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Are you worried about how your virtual, at-home schooling experience will go during the 2020 and 2021 calendar year? Many parents share your concerns and fears. One lesson that’s never too early to begin teaching at home is how to prevent the spread of germs.
Keeping your germs to yourself is extremely valuable, whether in a pandemic or not.
Your older kids already probably have a good handle on covering their mouths when sneezing or coughing. However, if your children are in preschool or still in the early grades, then they may not have yet established self-control. This is an important time to instill good habits. Also keep in mind that you needn’t put fear and worry into them. A simple, consistent and matter-of-fact directive toward being mindful of keeping our germs to ourselves will go a long way.
Below find some tips for helping kids limit the spread of germs
1. Practice social distancing.
Although hugging and touching our friends is certainly fun, there’s no harm in keeping our distance, even on an ordinary, non-pandemic day. Different friends may have different preferences for how close they would like to be, so teach your children to be mindful and show respect for all.
2. Observe spatial distance.
Help kids understand the importance of personal space. You can use techniques such as having them spread out their arms indicating the need for space around themselves and for staying nearby but yet somewhat away from others. Promote the six-foot-distance rule. You might try using a verbal cue such as “Personal space, please” to emphasize keeping a safe distance from others.
3. Avoid putting objects in your mouth or placing your mouth on objects.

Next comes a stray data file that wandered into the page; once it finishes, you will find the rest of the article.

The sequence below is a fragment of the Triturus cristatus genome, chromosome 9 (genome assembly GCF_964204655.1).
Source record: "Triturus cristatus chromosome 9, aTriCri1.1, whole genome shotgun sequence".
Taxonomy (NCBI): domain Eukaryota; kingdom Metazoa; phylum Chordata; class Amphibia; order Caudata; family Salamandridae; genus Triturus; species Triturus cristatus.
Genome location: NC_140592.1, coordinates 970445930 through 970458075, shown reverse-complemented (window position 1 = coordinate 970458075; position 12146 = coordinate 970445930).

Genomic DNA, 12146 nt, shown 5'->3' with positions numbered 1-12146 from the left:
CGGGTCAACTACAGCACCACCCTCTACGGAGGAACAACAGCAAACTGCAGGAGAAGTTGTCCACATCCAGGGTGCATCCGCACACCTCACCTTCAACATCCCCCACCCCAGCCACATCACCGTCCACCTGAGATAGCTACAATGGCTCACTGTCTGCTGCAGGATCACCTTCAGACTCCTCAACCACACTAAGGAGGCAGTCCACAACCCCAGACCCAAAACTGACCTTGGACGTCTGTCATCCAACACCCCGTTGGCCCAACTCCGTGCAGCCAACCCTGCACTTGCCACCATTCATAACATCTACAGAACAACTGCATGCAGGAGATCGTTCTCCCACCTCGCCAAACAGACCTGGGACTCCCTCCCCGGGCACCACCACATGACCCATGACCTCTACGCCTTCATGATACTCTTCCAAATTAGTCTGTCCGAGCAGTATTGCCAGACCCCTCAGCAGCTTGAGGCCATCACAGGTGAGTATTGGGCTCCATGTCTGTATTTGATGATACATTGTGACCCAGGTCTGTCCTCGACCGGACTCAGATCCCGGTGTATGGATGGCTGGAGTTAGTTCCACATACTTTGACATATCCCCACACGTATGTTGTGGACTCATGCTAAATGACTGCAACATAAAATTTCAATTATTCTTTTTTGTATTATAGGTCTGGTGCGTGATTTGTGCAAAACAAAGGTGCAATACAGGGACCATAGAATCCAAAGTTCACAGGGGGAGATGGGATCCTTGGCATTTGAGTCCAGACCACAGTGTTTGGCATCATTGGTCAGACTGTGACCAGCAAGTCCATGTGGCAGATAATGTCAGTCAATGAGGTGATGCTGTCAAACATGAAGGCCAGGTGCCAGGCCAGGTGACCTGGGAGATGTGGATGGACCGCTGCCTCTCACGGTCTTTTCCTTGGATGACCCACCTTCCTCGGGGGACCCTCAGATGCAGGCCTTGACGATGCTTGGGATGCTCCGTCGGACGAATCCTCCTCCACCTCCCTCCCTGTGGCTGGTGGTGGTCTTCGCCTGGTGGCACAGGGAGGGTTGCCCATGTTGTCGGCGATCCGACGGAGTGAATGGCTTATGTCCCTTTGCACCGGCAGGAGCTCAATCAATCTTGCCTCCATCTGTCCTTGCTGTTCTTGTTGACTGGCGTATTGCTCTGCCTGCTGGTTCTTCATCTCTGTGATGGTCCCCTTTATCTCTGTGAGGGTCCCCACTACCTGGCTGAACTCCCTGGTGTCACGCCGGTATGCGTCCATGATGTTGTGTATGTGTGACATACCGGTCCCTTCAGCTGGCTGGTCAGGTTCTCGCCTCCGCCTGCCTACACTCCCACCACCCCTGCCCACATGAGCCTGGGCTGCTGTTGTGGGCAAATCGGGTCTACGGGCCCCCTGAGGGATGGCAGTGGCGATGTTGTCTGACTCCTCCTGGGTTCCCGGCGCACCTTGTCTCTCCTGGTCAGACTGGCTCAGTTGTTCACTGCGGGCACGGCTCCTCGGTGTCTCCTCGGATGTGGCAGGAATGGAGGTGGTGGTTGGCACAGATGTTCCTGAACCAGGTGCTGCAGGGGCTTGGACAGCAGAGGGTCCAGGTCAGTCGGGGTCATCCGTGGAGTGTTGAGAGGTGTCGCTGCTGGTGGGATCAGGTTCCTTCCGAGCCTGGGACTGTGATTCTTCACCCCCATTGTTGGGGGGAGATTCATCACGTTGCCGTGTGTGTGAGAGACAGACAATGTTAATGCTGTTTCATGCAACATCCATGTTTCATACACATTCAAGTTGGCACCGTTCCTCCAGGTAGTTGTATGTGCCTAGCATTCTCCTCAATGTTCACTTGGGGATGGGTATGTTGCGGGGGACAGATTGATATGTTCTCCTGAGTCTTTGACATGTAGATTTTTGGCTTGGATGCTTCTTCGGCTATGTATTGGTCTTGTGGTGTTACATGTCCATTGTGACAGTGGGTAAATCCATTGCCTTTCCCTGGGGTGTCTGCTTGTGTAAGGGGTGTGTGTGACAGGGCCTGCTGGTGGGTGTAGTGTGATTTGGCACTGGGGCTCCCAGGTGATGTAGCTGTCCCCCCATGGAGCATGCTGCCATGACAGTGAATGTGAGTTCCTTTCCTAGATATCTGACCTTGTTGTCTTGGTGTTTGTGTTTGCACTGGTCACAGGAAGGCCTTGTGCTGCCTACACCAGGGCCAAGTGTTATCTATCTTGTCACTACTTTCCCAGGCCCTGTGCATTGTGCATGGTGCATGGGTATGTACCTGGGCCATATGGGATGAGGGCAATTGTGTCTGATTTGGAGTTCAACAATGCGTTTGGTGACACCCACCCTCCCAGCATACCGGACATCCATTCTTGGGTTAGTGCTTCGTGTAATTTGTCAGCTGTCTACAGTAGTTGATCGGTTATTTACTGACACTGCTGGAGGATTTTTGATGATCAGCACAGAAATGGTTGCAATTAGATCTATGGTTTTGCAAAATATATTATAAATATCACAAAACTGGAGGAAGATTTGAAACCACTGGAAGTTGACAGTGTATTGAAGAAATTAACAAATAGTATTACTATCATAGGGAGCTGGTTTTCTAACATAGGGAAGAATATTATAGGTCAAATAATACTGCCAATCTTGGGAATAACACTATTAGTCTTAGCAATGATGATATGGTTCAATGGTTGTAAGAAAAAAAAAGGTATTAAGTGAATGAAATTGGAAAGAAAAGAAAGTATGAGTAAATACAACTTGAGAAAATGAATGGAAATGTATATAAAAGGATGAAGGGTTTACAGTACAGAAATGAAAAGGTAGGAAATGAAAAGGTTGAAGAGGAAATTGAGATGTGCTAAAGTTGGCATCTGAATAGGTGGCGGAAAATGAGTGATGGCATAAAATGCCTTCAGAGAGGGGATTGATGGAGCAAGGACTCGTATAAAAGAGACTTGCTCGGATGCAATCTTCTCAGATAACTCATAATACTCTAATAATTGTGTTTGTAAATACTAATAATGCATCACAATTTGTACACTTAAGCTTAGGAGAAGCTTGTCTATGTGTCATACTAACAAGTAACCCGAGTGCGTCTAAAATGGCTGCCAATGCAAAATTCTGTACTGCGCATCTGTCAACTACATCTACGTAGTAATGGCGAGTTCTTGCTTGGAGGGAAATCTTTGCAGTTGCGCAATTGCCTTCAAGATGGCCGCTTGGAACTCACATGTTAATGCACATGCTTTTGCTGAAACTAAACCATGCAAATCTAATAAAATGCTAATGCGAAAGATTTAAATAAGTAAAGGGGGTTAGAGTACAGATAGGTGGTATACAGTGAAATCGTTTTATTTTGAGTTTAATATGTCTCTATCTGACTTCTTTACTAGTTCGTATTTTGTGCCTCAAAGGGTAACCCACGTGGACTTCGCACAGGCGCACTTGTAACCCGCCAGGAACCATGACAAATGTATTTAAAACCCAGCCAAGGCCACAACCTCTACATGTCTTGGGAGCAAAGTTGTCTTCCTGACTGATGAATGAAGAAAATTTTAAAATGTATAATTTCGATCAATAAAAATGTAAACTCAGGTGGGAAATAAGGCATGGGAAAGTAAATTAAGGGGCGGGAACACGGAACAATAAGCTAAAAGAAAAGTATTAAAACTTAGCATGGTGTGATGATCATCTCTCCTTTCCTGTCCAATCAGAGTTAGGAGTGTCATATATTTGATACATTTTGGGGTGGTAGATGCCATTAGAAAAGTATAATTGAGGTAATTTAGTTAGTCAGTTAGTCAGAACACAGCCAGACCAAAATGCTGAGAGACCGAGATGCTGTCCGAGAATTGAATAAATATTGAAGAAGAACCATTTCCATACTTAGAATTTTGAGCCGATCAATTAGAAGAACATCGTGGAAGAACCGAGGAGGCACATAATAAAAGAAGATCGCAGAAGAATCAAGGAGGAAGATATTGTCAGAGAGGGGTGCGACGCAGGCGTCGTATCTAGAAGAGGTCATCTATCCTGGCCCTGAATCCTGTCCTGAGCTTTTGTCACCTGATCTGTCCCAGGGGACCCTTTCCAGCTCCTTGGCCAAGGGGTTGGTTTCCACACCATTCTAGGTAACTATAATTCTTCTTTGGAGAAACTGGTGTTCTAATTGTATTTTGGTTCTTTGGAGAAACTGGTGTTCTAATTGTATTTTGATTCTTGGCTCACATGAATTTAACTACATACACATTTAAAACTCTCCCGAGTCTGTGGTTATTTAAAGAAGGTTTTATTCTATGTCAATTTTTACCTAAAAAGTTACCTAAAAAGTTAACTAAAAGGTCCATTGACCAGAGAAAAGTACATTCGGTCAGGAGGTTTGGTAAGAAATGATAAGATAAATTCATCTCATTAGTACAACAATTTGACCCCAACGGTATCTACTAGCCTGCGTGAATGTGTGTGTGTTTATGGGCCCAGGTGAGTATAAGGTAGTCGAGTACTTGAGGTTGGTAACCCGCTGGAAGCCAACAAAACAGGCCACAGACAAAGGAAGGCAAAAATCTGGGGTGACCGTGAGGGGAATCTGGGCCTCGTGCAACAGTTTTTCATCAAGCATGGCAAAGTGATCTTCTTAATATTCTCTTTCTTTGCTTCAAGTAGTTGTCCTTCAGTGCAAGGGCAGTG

As a parent, you’re likely no stranger to the concept of children engaging in some occasional bizarre activities. Don’t be surprised to find even an older child suddenly putting his or her mouth on something that should not go into the mouth. Let your child know that toys are for playing with and not for eating or tasting. Also let your child know that if his or some other child’s mouth comes into contact with an object, it should be reported to a parent or teacher so that the item can be disinfected appropriately.
4. Don’t share food.
Often when children are enjoying snacks and lunch together they may decide to trade a treat or taste each other’s lunch. This practice should be discouraged in order to prevent the spread of germs. Even if your kids are completely virtual schooled this year, now is the time to impart the training. It’ll likely save you future sick days after things return to normal – so why not.
Again, a useful verbal cue may come in handy for this purpose. You can say something like, “my meal, my mouth” or even just remind your children, “Do not share food.”
5. Cover coughs and sneezes.
This is a big one. If you start with this important practice at home, then you will have instilled good habits in your children once school returns to full, on-site sessions.
Remind children to use a tissue if possible, and dispose of the tissue properly after sneezing into it or blowing their nose. Also, let kids know about the importance of covering a cough or sneeze. You can have them stifle their cough or sneeze into the crook of their arm as well as step away from others if they feel a sneeze or cough coming on.
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